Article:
Coronavirus: First New Zealand death recorded

New Zealand has recorded its first death from the SARS-CoV-2 virus, which causes COVID-19. 

The case was reported by health officials on Sunday afternoon.

She was a West Coast woman in her 70s.

She was initially suspected to be suffering influenza. Twenty-one staff members were potentially exposed before she tested positive for COVID-19 and extra precautions were taken. None are yet showing symptoms. 

Director-General of Health Dr Ashley Bloomfield said the person was well-known to the facility and its staff, and her underlying health conditions meant she wasn't initially treated as a suspected COVID-19 case.

New Zealand also has 63 new cases of coronavirus COVID-19. Fifty-six previous patients have recovered, and nine remain in hospital. 

There have been 514 confirmed cases to date. Sunday's number of new cases is lower than that recorded the past two days, but Prime Minister Jacinda Ardern wouldn't be drawn on whether that would be a trend.

"None of us are willing to draw any conclusions at this early stage. There is a considerable lag time in any of our results... we all need to be vigilant. No one can be complacent or draw any conclusions just yet."

Dr Bloomfield also said Māori make up only 4 percent of confirmed cases so far, and Pacific Islanders 2.3 percent.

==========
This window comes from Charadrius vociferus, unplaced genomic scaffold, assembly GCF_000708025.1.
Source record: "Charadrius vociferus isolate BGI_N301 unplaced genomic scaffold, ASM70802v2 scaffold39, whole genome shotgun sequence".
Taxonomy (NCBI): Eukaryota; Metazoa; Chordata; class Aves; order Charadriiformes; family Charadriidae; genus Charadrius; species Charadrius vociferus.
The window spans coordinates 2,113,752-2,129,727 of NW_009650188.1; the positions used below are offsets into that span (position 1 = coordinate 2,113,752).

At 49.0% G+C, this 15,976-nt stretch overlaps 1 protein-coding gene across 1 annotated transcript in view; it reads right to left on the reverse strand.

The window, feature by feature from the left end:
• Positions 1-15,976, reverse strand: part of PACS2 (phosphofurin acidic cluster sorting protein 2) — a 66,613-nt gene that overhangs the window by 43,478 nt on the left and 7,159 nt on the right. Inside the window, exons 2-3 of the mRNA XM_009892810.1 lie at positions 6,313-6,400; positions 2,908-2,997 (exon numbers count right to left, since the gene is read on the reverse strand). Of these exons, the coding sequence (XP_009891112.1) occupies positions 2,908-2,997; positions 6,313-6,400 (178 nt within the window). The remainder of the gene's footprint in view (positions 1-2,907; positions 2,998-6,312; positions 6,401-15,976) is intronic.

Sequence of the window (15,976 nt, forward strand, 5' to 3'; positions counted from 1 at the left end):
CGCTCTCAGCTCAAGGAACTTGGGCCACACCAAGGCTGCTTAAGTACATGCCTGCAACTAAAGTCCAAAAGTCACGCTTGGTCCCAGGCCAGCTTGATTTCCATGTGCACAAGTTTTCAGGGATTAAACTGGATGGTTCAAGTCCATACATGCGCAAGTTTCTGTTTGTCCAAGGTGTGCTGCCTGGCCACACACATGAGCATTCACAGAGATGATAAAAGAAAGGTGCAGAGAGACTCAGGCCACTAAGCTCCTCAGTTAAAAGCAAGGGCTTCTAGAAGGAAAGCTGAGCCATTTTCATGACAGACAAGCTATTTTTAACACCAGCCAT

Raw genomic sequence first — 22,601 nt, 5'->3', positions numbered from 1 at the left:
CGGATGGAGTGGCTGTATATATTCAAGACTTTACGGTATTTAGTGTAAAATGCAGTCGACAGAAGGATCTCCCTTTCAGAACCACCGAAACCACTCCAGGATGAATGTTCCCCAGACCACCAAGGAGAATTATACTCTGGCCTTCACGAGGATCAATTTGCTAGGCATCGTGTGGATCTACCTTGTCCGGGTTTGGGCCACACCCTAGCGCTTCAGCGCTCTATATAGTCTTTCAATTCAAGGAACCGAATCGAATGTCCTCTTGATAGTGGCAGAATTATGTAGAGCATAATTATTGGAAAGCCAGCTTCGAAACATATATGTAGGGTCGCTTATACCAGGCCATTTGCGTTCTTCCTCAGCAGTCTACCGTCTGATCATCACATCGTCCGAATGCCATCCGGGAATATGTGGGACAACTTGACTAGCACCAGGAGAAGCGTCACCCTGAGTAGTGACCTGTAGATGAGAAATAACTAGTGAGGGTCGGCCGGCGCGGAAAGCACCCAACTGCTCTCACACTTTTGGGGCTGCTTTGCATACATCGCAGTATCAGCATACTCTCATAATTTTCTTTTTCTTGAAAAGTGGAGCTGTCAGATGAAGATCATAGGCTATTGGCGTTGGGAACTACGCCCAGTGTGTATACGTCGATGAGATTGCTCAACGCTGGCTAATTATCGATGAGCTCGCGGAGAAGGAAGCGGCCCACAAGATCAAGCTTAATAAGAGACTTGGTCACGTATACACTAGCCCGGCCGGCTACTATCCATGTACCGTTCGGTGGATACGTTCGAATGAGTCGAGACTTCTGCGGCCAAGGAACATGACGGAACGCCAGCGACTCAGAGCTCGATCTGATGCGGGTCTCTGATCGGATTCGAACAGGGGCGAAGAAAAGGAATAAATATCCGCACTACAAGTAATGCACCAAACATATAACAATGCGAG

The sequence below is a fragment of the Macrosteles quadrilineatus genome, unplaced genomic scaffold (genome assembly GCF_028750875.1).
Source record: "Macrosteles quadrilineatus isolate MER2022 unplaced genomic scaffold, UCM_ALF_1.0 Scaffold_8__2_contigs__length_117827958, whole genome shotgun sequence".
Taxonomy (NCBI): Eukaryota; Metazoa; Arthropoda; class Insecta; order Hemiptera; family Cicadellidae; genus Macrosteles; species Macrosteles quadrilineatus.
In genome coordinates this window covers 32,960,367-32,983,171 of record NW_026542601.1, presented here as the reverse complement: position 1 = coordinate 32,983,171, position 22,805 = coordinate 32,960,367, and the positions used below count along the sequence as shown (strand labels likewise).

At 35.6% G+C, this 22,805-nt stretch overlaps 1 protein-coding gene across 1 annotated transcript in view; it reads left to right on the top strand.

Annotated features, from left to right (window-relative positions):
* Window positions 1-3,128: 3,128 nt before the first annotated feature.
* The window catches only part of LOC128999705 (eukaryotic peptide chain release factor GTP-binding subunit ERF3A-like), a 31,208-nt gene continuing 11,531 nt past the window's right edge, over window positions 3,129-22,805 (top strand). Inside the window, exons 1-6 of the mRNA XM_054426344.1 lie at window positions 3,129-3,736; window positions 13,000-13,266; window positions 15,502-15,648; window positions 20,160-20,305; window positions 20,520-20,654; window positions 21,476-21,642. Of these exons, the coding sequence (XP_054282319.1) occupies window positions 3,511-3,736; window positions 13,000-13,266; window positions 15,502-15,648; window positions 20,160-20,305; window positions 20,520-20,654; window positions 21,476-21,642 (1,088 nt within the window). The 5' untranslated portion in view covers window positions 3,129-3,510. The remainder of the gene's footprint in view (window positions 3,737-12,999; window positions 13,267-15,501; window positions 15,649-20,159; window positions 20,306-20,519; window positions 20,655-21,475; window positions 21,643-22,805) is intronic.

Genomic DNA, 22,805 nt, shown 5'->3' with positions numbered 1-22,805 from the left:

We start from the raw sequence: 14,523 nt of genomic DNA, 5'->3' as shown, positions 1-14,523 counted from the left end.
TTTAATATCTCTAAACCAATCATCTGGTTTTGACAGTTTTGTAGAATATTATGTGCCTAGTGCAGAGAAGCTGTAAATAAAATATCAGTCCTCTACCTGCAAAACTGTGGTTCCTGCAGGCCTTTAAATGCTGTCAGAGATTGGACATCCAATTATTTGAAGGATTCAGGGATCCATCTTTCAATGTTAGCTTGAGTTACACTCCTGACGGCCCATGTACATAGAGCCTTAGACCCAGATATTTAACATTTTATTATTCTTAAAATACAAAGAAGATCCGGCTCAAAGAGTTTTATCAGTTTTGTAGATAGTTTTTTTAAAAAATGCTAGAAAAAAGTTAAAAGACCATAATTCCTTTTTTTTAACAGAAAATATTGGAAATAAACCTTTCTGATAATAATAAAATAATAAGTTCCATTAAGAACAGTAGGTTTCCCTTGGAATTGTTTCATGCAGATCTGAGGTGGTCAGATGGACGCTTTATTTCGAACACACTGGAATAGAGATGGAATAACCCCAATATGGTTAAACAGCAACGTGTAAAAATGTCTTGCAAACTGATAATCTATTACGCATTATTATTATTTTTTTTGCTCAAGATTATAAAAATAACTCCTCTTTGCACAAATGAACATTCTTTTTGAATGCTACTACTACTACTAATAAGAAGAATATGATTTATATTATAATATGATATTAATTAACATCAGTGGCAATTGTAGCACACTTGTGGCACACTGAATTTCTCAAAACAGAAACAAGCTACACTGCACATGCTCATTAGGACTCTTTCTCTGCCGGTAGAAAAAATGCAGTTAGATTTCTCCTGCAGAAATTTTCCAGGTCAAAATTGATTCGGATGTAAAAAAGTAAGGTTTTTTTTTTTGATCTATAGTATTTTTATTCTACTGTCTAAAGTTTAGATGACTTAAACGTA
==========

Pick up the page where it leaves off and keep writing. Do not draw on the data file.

New Zealand is on its fourth day of a nationwide lockdown. It came into effect on Wednesday night to limit people's exposure to SARS-CoV-2, which has infected more than 660,000 people globally - killing more than 30,000.

Although Kiwis are required to stay indoors and all non-essential businesses have been closed, authorities have warned New Zealand will continue to see a rise in the number of cases for at least another week. 

The aim is to slow the virus' spread to avoid health facilities being overwhelmed, and hopefully eliminate it from our shores altogether, by denying it new hosts. 

Ardern has said the country could have thousands of infected individuals by then.

"I know the thoughts of everyone around the country are with the family of this person," she said on Sunday.

"Today's death is a reminder of the fight that we have on our hands," she added, urging people to stay at home to "break the chain and save lives".

She also slammed "bullying" online of those who've caught the virus.

"There are 514 people who are or have battled this illness, and they deserve our support."

She said there was ongoing frustration with people not following isolation protocols, but the "majority" were cooperating.

More than 2000 calls have been made to 111 reporting restriction breaches, including businesses operating that shouldn't be. Ardern said a new online form had been set up at to ease the pressure from emergency services.

Ardern said since border restrictions were put in place, has been a dramatic fall in the number of people arriving at the border. Roughly 840 arrived back in NZ on Saturday, primarily from Australia and Pacific, and only 300 on Sunday. People who are symptomatic or with no clear self-isolation plan are being quarantined.